Nantes is NOISE

Nantes Is Noise

Wistfully, I used to regard the acts from America that would visit Nantes, located just an hour from my mother’s house, whenever I WASN’T visiting her. Had I known that the city’s native talent dwarfed many such seasoned acts in intensity and singularity of vision, I would have moved there in a heartbeat.

The tracks assembled on this scene sampler herald from two civic-minded local entities in a right-minded joint venture: APO33 is a non-profit, cross-discipline cultural collective, while Fibrr is a cross-media label sans ‘traditional direction’ (innit). In more concrete terms, their common predilections for noise, and psycho- and electroacoustic sounds dovetail deliciously, for this compilation blends as seamlessly as a mix for the most part. Speaking as someone with a long history of sampler-mining – often yielding just a few choice baubles for my own CDR compilations – to encounter such a sterling selection from so (ostensibly) nondescript a city as Nantes is rather like happening upon a new Rennes le Chateau.

While not necessarily groundbreaking (what is these days?), the selection is tastefully ear-damaging, judicious and undoubtedly does justice to the oeuvre of a venerable musical pantheon. Many of the pieces are processed and elemental in sound – bearing the bastard brushstrokes of Bernard Parmegiani, Aube, Daniel Mensch and their ilk. Wehwalt, Picket and Semantik all turn in pieces that call such names to mind, albeit with a developed sense of disorientation: metal screams and pans painfully left and right; a motorbike engine floods in a foggy swamp; telescoping glass staircases fold and dissolve in a shower of sine waves; a chorus of spin cycles has me turn the volume in the belief the sound emanates from the flat next door.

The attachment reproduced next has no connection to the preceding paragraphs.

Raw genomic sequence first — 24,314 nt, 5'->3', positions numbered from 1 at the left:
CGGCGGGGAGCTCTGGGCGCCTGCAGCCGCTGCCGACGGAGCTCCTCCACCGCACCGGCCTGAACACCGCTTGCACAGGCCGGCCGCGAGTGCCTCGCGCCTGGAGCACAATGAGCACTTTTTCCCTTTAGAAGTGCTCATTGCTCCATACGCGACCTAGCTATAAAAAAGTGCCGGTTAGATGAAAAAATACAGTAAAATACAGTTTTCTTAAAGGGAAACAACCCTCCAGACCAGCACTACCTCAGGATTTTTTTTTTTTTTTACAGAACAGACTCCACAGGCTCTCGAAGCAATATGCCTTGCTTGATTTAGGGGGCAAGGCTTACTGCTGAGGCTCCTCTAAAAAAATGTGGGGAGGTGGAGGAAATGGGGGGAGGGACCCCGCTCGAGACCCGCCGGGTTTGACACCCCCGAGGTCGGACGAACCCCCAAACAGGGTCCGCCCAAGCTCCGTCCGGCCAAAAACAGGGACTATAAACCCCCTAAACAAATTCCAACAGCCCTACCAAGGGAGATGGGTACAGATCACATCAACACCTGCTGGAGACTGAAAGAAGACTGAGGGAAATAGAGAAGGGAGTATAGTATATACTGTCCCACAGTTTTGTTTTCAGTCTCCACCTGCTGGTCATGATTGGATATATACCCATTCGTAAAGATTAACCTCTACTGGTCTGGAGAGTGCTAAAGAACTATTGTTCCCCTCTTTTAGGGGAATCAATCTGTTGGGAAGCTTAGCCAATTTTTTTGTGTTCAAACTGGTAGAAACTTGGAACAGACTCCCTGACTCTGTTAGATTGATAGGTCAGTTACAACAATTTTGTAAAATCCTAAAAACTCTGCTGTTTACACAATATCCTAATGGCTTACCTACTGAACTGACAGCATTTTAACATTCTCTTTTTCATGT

The electroacoustic aspects of the above are magnified to painful pitch in pieces such as Fomanex’s orgy of unrelenting ear-piercing tones and skull-rattling vibrations (a live take on Cardew); the sentient resonances of Mathias Delplanque in ‘Passport 1’, which envelope a strange suite of site-unspecific bangs and shuffles; elsewhere, Thomas Tilly and Morosphynx give glass-grinding workshops with varying degrees of pulmonary intrusion.

And if you’ve not completely scoured your scalp and macerated your monitors with Merzbow, then you really ought to check out Julien Ottavi’s boiling, blistering blitzkrieg, ‘Allegro’. I often feel safe with Merzbow – there’s a merciful, human side to his music that Ottavi’s utterly lacks. His nocturnal cutaways – rather than relieve the weary listener – merely burden one with the fear that the onslaught will return. At the other end of the spectrum, album opener by Keith Rowe flies the fear flag just as freely, sound-painting the Dagobah swamp scene from Empire Strikes Back: the silent, hanging mist split-second sliced by a slimy tail, or rather, a series of reptilian hisses and slithers. Rewards are legion for those who PLAY LOUD.

I feel spoiled saying I’ve heard a fair amount of this sort of thing before (though it diminishes my delight nought), so I’ll confine myself to remarking on how lucky my neighbours are to hear this CD. I have concluded that there’s not a dud track on here, though I was lured on one or two occasions into suspicion. Do yourself a favour and investigate the scene I should have done while I had the chance.